These findings suggest certain emotions can be contagious and can be detected via chemical signals, even though the women were not aware of it at the time, researchers said.  This system might have evolved as an unconscious form of communication, where fear could be spread between people to warn them of imminent danger, and disgust could be shared to highlight the risks of toxic foods or chemicals.  Dr Gün Semin of Utrecht University, who led the study, says “these findings are important because they contradict the common assumption that human communication occurs exclusively through language and visual cues. Importantly, the women were not aware of these effects and there was no relationship between the effects observed and how pleasant or intense the women judged the stimuli to be.”

Further studies could help establish whether other emotions like happiness or anger, which are less directly related to survival, are equally contagious.

If we pick up the message “this person is giving off abundance vibes”, we may be more willing to trust that person.  We may expect they are more likely to give us something rather than try and attain something from us, and are more likely to welcome these people because they are unlikely to detract from our own abundance.

Spread of emotions through facial signals
In their 2003 study Ebling & Levenson suggest people have a simplistic subconscious system of attract versus repulse and these prime directives are expressed in signals on our faces.

As far back as 1986, Mullen’s study of the influential effects of news broadcasters’ expressions on presidential elections, concluded that micro-facial expressions have a significant impact on peoples attract/repulse mechanism. A newscaster’s clear positive favouritism towards one candidate was shown to influence voting patterns. The study noted this was in spite of the tendency of the news channel in question to run negative stories about the candidate. The positive micro expressions seemed to be more influential than the negative words expressed. In 1980 Wells & Petty illustrated how facial impression and movement of the head (nodding agreement) can be influenced by “senders” of energy and this in turn influences decision making and mood. Positive and negative emotions are as much an outside-in as an inside-out mechanism.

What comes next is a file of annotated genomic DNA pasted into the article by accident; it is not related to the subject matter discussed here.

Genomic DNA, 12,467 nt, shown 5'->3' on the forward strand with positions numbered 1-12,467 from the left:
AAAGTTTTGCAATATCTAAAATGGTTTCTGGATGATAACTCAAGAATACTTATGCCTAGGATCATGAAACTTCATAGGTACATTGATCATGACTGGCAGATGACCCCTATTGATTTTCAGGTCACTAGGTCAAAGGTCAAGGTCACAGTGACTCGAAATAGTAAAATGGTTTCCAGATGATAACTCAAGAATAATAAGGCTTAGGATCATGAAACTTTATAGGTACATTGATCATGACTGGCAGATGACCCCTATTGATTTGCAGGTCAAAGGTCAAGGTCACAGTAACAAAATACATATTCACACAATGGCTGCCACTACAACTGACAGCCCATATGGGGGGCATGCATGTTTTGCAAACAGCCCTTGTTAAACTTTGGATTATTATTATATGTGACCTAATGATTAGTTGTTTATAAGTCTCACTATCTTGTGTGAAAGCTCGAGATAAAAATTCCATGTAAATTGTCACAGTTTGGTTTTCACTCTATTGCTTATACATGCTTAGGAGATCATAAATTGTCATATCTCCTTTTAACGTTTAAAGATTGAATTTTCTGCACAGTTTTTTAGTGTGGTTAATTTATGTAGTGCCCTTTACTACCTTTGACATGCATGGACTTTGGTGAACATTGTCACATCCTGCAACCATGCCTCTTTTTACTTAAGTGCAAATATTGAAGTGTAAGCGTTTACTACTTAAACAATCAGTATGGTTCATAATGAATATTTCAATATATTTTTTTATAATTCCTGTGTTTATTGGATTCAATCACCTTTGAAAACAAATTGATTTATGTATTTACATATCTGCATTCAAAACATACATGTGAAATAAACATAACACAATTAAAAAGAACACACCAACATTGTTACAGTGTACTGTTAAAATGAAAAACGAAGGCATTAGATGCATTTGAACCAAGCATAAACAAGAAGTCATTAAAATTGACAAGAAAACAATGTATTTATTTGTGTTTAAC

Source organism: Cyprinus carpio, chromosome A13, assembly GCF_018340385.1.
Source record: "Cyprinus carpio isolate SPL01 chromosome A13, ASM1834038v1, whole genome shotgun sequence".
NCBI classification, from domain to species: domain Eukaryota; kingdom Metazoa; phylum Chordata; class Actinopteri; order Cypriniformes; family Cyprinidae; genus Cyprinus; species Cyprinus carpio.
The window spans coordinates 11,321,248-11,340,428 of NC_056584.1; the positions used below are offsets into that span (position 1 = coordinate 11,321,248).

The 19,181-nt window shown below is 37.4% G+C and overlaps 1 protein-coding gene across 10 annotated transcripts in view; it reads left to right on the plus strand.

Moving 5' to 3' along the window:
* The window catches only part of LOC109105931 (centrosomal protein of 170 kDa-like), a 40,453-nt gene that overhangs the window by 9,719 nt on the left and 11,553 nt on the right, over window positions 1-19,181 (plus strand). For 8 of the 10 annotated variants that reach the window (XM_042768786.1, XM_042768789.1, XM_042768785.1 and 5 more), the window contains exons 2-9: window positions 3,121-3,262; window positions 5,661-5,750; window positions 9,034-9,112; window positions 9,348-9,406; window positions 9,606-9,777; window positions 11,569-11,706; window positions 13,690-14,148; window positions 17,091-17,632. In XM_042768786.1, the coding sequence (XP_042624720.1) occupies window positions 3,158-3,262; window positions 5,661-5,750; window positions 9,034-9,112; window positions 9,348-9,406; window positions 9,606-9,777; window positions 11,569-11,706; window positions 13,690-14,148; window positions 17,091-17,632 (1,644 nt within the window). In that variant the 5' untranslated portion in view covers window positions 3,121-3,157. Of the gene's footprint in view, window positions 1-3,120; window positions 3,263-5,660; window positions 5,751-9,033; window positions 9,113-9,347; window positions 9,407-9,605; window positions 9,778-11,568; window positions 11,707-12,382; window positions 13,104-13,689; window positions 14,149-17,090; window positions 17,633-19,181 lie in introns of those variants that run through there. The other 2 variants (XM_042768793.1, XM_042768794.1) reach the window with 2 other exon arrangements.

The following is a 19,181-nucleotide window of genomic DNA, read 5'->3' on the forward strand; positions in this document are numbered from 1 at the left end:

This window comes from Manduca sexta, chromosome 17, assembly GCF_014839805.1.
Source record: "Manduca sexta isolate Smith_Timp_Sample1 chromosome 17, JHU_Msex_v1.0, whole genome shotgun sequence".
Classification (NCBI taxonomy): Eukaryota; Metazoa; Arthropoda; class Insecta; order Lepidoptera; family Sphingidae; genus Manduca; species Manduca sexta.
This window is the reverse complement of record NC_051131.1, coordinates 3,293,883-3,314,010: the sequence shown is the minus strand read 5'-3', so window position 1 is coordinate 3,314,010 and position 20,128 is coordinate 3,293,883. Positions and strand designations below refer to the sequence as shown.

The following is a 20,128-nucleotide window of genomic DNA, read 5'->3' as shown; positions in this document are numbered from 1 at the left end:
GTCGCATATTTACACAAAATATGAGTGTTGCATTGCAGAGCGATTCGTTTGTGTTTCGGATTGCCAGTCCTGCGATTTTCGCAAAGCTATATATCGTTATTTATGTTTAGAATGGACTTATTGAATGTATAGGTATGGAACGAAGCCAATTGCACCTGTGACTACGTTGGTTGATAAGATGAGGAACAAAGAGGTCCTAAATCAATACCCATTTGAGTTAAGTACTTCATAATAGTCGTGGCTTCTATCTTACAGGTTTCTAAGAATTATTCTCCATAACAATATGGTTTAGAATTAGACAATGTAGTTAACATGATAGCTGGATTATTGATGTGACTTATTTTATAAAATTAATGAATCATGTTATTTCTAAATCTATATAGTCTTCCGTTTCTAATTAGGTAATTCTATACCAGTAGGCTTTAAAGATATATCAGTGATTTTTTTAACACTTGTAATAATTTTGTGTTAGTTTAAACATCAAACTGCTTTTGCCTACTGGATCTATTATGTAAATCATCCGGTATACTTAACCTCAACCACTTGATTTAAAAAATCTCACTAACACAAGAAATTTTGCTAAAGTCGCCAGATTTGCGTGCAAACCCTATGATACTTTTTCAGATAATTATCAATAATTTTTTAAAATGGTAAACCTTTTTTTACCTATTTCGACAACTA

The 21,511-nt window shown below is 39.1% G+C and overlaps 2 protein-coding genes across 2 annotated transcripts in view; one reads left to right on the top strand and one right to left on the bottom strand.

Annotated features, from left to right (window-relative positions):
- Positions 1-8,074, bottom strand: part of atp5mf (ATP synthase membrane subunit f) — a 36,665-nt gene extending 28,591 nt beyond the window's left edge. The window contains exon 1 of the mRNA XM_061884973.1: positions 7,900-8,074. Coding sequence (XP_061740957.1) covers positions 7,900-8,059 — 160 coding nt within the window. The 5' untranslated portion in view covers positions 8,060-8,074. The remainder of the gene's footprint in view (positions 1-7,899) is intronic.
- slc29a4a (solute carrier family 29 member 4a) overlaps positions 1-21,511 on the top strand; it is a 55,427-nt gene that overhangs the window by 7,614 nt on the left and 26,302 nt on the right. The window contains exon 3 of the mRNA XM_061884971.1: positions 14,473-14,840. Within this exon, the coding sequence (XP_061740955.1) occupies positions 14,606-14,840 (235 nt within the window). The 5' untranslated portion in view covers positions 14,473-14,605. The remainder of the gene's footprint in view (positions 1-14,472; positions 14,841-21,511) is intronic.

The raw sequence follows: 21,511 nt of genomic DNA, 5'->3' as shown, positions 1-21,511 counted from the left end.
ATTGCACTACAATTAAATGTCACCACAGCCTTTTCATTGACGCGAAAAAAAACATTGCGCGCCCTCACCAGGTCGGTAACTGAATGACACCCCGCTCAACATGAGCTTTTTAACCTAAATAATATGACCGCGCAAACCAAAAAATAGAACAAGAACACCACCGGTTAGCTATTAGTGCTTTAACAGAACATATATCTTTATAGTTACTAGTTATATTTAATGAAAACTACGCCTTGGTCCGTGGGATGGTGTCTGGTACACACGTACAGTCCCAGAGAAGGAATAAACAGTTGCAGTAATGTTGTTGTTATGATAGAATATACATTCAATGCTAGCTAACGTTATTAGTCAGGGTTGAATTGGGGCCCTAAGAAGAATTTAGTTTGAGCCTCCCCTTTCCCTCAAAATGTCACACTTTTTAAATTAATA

When one group of individuals are asked to remember a stressful event they produce identifiable, common facial patterns. When a second group is asked to mimic some of these expressions, without being asked to consider a stressful event, both groups suffer similar physiological effects. This implies that the face not only mimics inner thoughts and feelings but also drives these processes. The face may be both a display cabinet for emotions and also act as a creator of authentic emotions.

Our abundance or lack of it can be on display for all to see.

Choosing the right goals 
When you feel abundant you are more likely to feel calm, centred and relaxed.  In this state you may be less likely to follow the crowd.  You have the confidence to choose the goals and activities which are meaningful to you.  Being motivated by fear and a sense of internal poverty may make us work hard but seeking abundance through external gratification often fails to satisfy the inner hollowness.

If you can smell an inner mental state on other people, and see it written on their faces and these states are able to transfer between people, its sort of understandable why on meditation retreats people are asked to avoid contact with each other.  We’re trained to develop a positive, abundant internal mental state which we can then, hopefully transmit to the world around us.

A great book aimed at creating an abundant mindset is Buddha’s Brain: The Practical Neuroscience of Happiness, Love and Wisdom.  Its a wonderful fusion of neuroscience and Buddhist practices.  It explores how you go about training your mind to feel kind, compassionate and abundant.

Hope you found this useful
Cheers Andy